A Time Lord for all seasons and reasons
Doctor Who: Smith and Jones 7.30pm, ABC
AS someone who ran scared from the living room when the first Doctor Who, William Hartnell, emerged from a dusty blue telephone box back in another time zone, it’s gratifying to have the world’s longest running science fiction drama still scare the bejesus out of you.
That it can do so while appealing to a new generation of fans is due in large measure to a rethinking of the show in its most recent incarnation, where technology, fast- paced action and tight scripts have made it essential family entertainment.
Christopher Eccleston, the first of the new breed, made an excellent Doctor Who, even if he didn’t think so, but his successor David Tennant, is no less compelling as the eccentric and unpredictable Time Lord.
This new series gets started following the loss of Tennant’s sidekick Rose ( Billie Piper). In her place comes Martha Jones ( Freema Agyeman), a 23- year- old medical student in a London hospital who, along with the building, the entire staff and the patients, is transported to the moon by unknown aliens.
The Doctor, posing as patient Mr Smith, is there investigating the presence in the hospital of plasma coils ( you’ll have to watch it). He quickly teams with the eager Jones to establish why a mercenary police force called the Judoon, who have rhinoceros- like heads, have brought them to another planet.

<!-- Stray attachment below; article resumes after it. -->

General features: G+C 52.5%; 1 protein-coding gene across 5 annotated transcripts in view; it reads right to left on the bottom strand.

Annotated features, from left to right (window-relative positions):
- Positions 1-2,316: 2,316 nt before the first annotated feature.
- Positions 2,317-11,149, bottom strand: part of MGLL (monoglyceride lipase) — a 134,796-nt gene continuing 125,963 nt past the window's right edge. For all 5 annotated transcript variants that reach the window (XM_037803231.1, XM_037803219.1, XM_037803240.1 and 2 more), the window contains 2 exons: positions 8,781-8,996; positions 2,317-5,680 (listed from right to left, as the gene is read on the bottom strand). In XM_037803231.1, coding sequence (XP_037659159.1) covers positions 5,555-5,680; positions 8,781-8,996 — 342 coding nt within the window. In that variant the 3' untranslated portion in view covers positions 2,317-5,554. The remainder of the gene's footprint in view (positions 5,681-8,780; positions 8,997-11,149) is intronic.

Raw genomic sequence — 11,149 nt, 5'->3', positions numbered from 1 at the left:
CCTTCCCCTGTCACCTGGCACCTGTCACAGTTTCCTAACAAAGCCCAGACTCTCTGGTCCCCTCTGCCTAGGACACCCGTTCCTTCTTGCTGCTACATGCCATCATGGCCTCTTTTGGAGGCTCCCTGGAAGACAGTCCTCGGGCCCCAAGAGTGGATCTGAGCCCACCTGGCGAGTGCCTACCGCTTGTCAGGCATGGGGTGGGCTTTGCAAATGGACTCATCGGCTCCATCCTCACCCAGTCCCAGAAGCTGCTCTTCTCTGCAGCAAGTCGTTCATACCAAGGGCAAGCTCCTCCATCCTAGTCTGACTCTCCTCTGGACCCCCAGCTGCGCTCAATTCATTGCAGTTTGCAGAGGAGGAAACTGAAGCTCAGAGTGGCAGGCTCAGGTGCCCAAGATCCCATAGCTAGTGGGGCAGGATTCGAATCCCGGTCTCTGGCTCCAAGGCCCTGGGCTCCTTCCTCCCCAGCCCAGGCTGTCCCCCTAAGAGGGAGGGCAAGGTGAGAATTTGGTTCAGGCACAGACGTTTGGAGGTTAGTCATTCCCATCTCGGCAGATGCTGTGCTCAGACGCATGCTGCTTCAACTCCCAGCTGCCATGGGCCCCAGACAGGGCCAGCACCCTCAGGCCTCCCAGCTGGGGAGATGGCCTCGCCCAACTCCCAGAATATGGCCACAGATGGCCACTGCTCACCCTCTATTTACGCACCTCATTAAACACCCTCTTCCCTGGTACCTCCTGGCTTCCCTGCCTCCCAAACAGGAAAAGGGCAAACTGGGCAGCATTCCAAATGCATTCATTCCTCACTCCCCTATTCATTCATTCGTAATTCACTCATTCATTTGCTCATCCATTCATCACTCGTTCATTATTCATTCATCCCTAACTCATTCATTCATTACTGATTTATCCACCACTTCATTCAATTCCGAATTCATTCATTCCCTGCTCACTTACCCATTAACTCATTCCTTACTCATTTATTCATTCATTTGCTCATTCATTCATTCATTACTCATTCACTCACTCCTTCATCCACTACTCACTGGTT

A force field allows the pair enough air to go about solving the riddle, which involves a sweet old patient called Florence Finnegan ( Anne Reid), who is in fact a much more dangerous Plasmavore, a bloodsucking alien on the run from the Judoon. That outline doesn’t describe even one- tenth of the action and witty dialogue crammed into this 45 minutes.
Jones is concerned about getting home to her brother’s birthday party, but it’s clear from her interest in the Doctor that she’s not going to be going home for long.
Her lack of fear in the face of interplanetary travel and Plasmavore slave creatures called Slabs suggests she’s in the show for the long haul. Or perhaps it’s just that working in the British health service prepares you for anything.
Tennant jabbers incessantly, sometimes so quickly you miss some of the witticisms, but his strange mannerisms and seemingly illogical actions add weight and humour to the crafted plot- lines.
Newcomer Agyeman is promising, too, as the curious and confident Jones. There’s even the suggestion of romance when the Doctor kisses her passionately halfway into the action. It’s not for real, though. It was only a genetic transfer, the good Doctor tells her as he tries to entice her into the TARDIS. Time Lords, eh?
Fly me to the moon: The Doctor ( David Tennant) and Jones ( Freema Agyeman)